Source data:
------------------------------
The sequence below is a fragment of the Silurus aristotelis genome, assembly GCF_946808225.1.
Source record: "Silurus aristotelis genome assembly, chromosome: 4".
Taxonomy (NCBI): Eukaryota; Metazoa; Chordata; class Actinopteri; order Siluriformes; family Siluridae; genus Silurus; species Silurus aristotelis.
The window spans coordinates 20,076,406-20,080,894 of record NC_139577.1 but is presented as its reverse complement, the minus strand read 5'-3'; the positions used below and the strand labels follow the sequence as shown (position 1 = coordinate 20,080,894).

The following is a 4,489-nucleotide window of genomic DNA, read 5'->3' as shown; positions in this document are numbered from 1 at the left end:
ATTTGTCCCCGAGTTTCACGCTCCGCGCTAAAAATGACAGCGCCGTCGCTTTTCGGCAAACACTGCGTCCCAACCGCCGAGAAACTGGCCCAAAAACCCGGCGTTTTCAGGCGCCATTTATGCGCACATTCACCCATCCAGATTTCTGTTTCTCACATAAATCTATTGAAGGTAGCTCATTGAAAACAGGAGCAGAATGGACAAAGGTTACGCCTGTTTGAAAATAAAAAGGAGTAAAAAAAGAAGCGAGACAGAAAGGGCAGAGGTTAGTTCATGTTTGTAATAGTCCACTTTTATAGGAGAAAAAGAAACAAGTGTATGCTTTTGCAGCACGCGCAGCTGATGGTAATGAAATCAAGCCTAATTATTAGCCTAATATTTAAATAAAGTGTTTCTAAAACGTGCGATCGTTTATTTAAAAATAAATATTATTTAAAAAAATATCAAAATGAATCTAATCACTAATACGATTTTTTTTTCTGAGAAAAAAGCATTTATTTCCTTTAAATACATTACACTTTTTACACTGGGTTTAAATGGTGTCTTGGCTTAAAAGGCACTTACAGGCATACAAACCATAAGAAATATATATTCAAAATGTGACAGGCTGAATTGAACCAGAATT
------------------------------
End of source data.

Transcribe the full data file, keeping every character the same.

The sequence below is a fragment of the Silurus aristotelis genome, assembly GCF_946808225.1.
Source record: "Silurus aristotelis genome assembly, chromosome: 4".
Taxonomy (NCBI): Eukaryota; Metazoa; Chordata; class Actinopteri; order Siluriformes; family Siluridae; genus Silurus; species Silurus aristotelis.
The window spans coordinates 20,076,406-20,080,894 of record NC_139577.1 but is presented as its reverse complement, the minus strand read 5'-3'; the positions used below and the strand labels follow the sequence as shown (position 1 = coordinate 20,080,894).

The following is a 4,489-nucleotide window of genomic DNA, read 5'->3' as shown; positions in this document are numbered from 1 at the left end:
ATTTGTCCCCGAGTTTCACGCTCCGCGCTAAAAATGACAGCGCCGTCGCTTTTCGGCAAACACTGCGTCCCAACCGCCGAGAAACTGGCCCAAAAACCCGGCGTTTTCAGGCGCCATTTATGCGCACATTCACCCATCCAGATTTCTGTTTCTCACATAAATCTATTGAAGGTAGCTCATTGAAAACAGGAGCAGAATGGACAAAGGTTACGCCTGTTTGAAAATAAAAAGGAGTAAAAAAAGAAGCGAGACAGAAAGGGCAGAGGTTAGTTCATGTTTGTAATAGTCCACTTTTATAGGAGAAAAAGAAACAAGTGTATGCTTTTGCAGCACGCGCAGCTGATGGTAATGAAATCAAGCCTAATTATTAGCCTAATATTTAAATAAAGTGTTTCTAAAACGTGCGATCGTTTATTTAAAAATAAATATTATTTAAAAAAATATCAAAATGAATCTAATCACTAATACGATTTTTTTTTCTGAGAAAAAAGCATTTATTTCCTTTAAATACATTACACTTTTTACACTGGGTTTAAATGGTGTCTTGGCTTAAAAGGCACTTACAGGCATACAAACCATAAGAAATATATATTCAAAATGTGACAGGCTGAATTGAACCAGAATT